Heart disease is the #1 killer in the U.S. The most common type of heart disease is the narrowing or blockage of the coronary arteries, blood vessels that supply blood to the heart. This coronary artery disease is the main cause of heart attacks.
Image: Ruptured aorta damaged from heart disease.
When your parents argue about getting flu shots for the family and your science class starts to study the immune system, you think you had better find out more about vaccines. You know some vaccines have prevented major diseases, but the flu vaccine just doesn’t seem to work all the time. What’s going on? You start to think about other questions about vaccines:
Can other vaccines—the ones for polio, mumps, and diphtheria—just not work too?
Might you be susceptible to polio and mumps even though you already got immunized?
How does one shot keep you from getting a disease?
Why don’t they have vaccines for all diseases?
Find out the answers in this case-based learning module.
Your mom and dad are arguing while are you are getting ready for school. You don’t pay much attention to them until you hear them talking about your getting shots of some kind.
“Hey, what’s going on?" you say, interrupting the argument. "Why would I have to get a shot? I just had my physical for the soccer team, and I was fine! I don’t want a shot,“
“I think you and your brothers and sisters should get flu shots,” your mom replies.
“And I don’t,” your dad says.
“The school system is strongly recommending that all students get shots after last year’s epidemic," Mom says. "Don’t you remember when 60 percent of the kids in the high school were missing school at one point, and they closed schools in the entire county to try to cut down on passing the flu around?”
“I remember that I got the flu shot and still got the flu!” Dad replies. “What good was that? Why should we all go to the doctor and bother getting shots when you know the kids are going to cry about it, and it doesn’t work anyway?”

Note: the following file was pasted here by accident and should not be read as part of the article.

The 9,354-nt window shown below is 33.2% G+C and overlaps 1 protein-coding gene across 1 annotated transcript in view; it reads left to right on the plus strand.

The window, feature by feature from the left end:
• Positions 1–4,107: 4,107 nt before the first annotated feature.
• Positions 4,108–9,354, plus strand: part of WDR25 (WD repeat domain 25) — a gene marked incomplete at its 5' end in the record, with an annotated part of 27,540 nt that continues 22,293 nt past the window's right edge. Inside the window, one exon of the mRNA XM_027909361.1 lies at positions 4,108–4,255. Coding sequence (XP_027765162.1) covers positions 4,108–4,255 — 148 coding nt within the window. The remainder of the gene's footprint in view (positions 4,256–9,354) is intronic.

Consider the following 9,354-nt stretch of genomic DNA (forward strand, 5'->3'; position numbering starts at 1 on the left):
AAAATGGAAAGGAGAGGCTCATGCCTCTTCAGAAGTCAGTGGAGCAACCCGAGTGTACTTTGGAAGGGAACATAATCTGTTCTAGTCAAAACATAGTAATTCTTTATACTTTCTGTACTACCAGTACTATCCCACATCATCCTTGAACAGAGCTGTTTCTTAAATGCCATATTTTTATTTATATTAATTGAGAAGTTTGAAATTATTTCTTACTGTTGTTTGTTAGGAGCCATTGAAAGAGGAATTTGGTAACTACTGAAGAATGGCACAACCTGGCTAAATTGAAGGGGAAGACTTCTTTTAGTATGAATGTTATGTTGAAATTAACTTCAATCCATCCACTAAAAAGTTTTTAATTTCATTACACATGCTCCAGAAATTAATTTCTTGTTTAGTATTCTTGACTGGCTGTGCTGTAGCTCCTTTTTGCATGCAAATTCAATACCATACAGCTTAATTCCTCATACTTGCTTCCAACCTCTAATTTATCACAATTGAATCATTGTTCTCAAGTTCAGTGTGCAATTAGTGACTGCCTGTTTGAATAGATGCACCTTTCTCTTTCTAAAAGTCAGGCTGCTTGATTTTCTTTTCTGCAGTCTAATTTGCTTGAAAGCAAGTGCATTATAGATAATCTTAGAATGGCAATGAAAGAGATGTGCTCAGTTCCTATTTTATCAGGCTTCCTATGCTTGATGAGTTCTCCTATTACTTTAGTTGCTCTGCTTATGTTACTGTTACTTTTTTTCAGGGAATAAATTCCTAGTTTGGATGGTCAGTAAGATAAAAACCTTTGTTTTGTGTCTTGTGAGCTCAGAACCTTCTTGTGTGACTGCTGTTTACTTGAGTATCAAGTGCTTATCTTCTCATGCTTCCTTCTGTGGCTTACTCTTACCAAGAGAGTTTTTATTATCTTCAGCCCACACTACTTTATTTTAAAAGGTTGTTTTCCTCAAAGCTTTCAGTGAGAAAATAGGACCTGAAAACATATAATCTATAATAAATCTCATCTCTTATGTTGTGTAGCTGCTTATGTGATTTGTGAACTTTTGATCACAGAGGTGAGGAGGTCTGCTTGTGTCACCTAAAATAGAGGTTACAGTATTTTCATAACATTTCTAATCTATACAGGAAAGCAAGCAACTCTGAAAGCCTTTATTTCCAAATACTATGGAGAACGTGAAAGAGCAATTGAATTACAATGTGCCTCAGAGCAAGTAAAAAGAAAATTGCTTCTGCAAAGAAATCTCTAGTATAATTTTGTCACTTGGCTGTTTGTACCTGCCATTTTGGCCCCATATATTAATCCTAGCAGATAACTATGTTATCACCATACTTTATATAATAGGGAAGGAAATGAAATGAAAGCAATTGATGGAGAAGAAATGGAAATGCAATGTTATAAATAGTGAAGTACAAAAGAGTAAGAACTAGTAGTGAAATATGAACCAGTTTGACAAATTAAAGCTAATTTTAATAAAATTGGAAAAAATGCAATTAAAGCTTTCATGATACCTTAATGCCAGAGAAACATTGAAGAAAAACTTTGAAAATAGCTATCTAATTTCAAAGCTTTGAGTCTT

“The health department is also strongly recommending it for some population groups—especially the elderly,” Mom says. “We don’t want Grandma getting the flu because we bring it into the house! You know they say she’s more at risk.”
“Why don’t I just take some antibiotics if I get sick—like I did last year with that sinus infection? I got better pretty fast with those, and it didn’t take a shot, “ you add.
“They just don’t give antibiotics for everything, you know,” Mom says. “If it were that simple, they wouldn’t be recommending the flu shot.”
You leave for school with the matter still not settled, but your dad seems to be wearing down. You don’t like that very much.
Later, in science class your teacher starts to talk about vaccines and how they work. You think you might learn something that would help decide the issue at home. You bring up your parents’ argument and ask why your dad’s shot didn’t work.
No one in your class knows the answer to the question, but your classmates are now more interested in vaccines than they were before. Your teacher suggests that you need to find out the answers before you decide you don’t want another immunization. You just might change your mind.
1. Your teacher will organize your class into teams. Research the topic so that you can answer not only your classmates’ questions, but also your parents’ concerns. Work with your team members to generate a list of questions that will help guide your research, such as:
- Can other vaccines—the ones for polio and mumps and diptheria—just not work too?
- Might you be susceptible to polio and mumps without even know it?
- Is your grandmother more at risk just because she’s old?
- How does one shot keep you from getting a disease?
- Why don’t they have vaccines for all diseases?
- Why don’t antibiotics work on influenza?
2. Be able to report to the class any scientific knowledge you would need to make an informed decision about getting an immunization.
3. Relate your findings on the flu vaccine to the ongoing controversy about other vaccines. A link has been suggested between some childhood vaccines and autism. There is also some controversy about the recommendation that preadolescents receive the immunization for HPV (Human Papilloma Virus) in order to reduce the risk of getting cervical cancer.
4. After you find out the information you need to make informed decisions about immunizations, decide how you feel about these controversial vaccines. Would you get the vaccines? Would you recommend them to others? Defend your position.